The August issue of Rolling Stone Magazine has ignited a firestorm of criticism.
The cover shot for the edition depicts Dzhokhar Tsarnaev, one of the alleged Boston Marathon Bombers.
Both CVS and Walgreens are refusing to sell the August issue and many are accusing the magazine of glorifying the 19-year old suspect.
Here at the Scranton Running Company, avid runners gather for an evening group run.
Many here have run marathons and some ran this year`s Boston Marathon.
A marathon that the nation won`t soon forget after a pair of bomb detonated at the finish line, killing three and injuring more than 260 people.
“It was my first Boston Marathon and I finished it with my sister, we crossed the line together, holding hands, about 23 minutes before the bombs went off, and you know we were ready to celebrate and none of that happened because we didn`t know how to feel, we were shocked,” said Melissa Delfino of Dunmore.
Two suspects, brothers Tamerlan and Dzhokhar Tsarnaev were quickly tracked down by police; Tamerlan was killed and Dzhokhar was injured in a shootout with authorities.
Now Dzhokhar, who is in custody, is making news once again.
This time as the cover story in the August issue of Rolling Stone magazine with the headline alleging he was a “…popular, promising student… who fell into radical Islam...”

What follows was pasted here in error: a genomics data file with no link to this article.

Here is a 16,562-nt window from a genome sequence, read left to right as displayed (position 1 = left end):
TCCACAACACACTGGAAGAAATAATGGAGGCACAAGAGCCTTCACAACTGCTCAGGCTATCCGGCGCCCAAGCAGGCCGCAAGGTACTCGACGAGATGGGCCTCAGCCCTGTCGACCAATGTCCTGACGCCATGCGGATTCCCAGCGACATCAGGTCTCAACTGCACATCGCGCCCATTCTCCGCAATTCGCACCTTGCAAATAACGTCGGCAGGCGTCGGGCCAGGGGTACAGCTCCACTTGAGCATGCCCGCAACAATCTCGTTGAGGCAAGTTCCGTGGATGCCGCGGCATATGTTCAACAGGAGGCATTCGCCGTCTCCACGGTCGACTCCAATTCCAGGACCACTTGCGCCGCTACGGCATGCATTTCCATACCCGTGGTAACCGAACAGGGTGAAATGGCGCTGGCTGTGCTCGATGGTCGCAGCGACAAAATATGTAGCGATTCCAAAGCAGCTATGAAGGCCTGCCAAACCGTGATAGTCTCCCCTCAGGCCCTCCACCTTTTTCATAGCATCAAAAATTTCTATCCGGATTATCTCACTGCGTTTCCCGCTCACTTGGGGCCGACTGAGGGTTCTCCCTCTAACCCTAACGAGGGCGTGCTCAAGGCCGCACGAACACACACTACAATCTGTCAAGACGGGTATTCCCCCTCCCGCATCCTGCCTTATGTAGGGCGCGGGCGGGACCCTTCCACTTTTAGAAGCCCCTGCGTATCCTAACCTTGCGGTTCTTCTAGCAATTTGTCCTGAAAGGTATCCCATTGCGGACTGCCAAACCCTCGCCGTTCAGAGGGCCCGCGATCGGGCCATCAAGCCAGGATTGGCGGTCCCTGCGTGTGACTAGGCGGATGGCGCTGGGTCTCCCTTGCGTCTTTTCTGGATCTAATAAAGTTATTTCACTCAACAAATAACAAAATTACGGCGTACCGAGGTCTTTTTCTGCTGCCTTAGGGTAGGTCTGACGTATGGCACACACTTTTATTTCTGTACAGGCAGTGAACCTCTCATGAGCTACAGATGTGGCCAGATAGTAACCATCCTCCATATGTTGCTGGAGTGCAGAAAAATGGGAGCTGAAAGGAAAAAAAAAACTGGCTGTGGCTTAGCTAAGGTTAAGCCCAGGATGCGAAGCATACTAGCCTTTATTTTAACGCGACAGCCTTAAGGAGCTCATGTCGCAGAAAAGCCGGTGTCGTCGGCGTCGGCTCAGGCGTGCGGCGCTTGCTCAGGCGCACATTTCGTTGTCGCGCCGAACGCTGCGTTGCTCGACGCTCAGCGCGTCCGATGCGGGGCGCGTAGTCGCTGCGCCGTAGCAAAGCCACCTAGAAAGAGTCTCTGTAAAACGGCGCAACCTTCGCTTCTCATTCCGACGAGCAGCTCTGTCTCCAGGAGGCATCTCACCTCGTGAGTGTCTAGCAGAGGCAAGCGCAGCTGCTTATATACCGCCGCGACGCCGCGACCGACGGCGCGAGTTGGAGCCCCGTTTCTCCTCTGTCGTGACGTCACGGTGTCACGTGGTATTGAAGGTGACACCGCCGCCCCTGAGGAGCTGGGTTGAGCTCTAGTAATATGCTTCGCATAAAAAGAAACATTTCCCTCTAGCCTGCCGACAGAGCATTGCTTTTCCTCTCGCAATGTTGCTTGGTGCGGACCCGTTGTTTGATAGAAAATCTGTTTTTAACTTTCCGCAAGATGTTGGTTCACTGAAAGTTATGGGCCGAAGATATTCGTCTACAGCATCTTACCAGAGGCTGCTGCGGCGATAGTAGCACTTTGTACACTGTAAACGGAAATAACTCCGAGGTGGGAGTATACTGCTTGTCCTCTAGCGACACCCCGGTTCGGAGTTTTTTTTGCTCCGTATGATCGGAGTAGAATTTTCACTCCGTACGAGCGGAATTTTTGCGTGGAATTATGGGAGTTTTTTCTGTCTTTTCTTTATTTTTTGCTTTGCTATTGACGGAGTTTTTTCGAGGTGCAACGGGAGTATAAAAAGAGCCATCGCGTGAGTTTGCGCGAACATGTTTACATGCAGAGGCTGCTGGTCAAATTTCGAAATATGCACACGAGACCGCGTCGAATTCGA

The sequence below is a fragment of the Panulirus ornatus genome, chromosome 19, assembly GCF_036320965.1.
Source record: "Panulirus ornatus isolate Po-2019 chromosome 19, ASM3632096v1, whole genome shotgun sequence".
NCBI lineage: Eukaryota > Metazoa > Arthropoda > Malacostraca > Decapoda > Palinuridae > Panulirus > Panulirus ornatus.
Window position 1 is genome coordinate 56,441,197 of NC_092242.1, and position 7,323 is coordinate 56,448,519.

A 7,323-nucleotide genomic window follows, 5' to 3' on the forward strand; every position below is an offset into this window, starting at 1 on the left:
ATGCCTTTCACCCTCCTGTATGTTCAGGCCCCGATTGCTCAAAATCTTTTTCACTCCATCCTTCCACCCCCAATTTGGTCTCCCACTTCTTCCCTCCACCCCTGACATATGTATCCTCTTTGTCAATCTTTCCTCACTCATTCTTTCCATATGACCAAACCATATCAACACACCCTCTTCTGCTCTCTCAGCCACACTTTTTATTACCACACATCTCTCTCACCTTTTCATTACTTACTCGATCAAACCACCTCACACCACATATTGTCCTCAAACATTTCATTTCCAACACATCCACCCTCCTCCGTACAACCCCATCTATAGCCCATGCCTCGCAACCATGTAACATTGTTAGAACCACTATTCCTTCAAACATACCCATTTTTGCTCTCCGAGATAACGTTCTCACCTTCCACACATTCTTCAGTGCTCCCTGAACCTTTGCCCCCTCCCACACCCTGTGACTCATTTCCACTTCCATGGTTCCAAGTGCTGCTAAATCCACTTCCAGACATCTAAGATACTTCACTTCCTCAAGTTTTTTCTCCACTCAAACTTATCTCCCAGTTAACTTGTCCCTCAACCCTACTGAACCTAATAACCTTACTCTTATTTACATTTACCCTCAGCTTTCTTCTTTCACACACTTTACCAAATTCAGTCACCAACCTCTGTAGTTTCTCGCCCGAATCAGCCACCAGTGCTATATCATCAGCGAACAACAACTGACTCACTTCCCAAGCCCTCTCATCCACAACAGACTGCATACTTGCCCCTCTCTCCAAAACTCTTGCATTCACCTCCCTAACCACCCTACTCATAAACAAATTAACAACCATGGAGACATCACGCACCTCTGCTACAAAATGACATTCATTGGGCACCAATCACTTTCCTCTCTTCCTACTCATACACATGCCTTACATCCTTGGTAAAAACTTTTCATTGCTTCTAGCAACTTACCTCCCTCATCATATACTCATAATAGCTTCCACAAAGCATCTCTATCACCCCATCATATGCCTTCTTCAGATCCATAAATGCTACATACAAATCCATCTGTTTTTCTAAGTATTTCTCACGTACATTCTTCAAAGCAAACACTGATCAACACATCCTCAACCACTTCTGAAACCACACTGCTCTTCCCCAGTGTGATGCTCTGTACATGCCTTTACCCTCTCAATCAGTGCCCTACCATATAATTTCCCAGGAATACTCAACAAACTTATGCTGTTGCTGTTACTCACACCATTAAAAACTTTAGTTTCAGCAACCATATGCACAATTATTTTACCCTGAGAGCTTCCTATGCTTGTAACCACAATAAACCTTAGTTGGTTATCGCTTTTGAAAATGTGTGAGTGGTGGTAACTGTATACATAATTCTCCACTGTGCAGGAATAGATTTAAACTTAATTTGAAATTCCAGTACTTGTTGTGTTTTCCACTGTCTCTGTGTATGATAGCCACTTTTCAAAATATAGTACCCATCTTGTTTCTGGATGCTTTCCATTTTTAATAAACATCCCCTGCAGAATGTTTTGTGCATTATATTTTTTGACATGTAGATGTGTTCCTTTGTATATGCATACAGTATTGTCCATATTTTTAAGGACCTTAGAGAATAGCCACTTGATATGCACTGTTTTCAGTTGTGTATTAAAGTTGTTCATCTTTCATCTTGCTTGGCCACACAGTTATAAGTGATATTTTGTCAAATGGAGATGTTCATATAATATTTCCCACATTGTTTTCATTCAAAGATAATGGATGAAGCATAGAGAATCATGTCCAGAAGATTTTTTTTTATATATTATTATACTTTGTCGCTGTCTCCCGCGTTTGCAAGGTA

Many say the picture is extremely disrespectful and glorifies a terrorist.
“If they wanted to do an article that`s fine, certainly didn`t have to go to the extent of putting a picture, let alone a picture on the cover of the magazine,” said Paul Ahora who ran this year’s Boston Marathon.
“You think of someone on the cover, a front cover, you look at as an idol or hero and he`s far from that obviously,” said Erica Riecke who ran this year’s Boston Marathon.
Rolling Stone says it`s “…hearts are with the victims of the bombing…”
However the cover story “falls within the traditions of journalism and rolling stone`s long-standing commitment to serious and thoughtful coverage of the most important political and cultural issues of our day...”
Boston Mayor Thomas Menino said the cover “…re-affirms that destruction gains fame for killers...” and that “There may be valuable journalism behind your sensational treatment, though we can`t know because almost all you released is the cover.”
“I have a feeling they knew what they were doing and they did it for a reason and they`re going for the shock factor and they certainly got it, what happens after this I don`t know, it`s hard to tell,” said Matthew Byrne, the owner of the Scranton Running Company.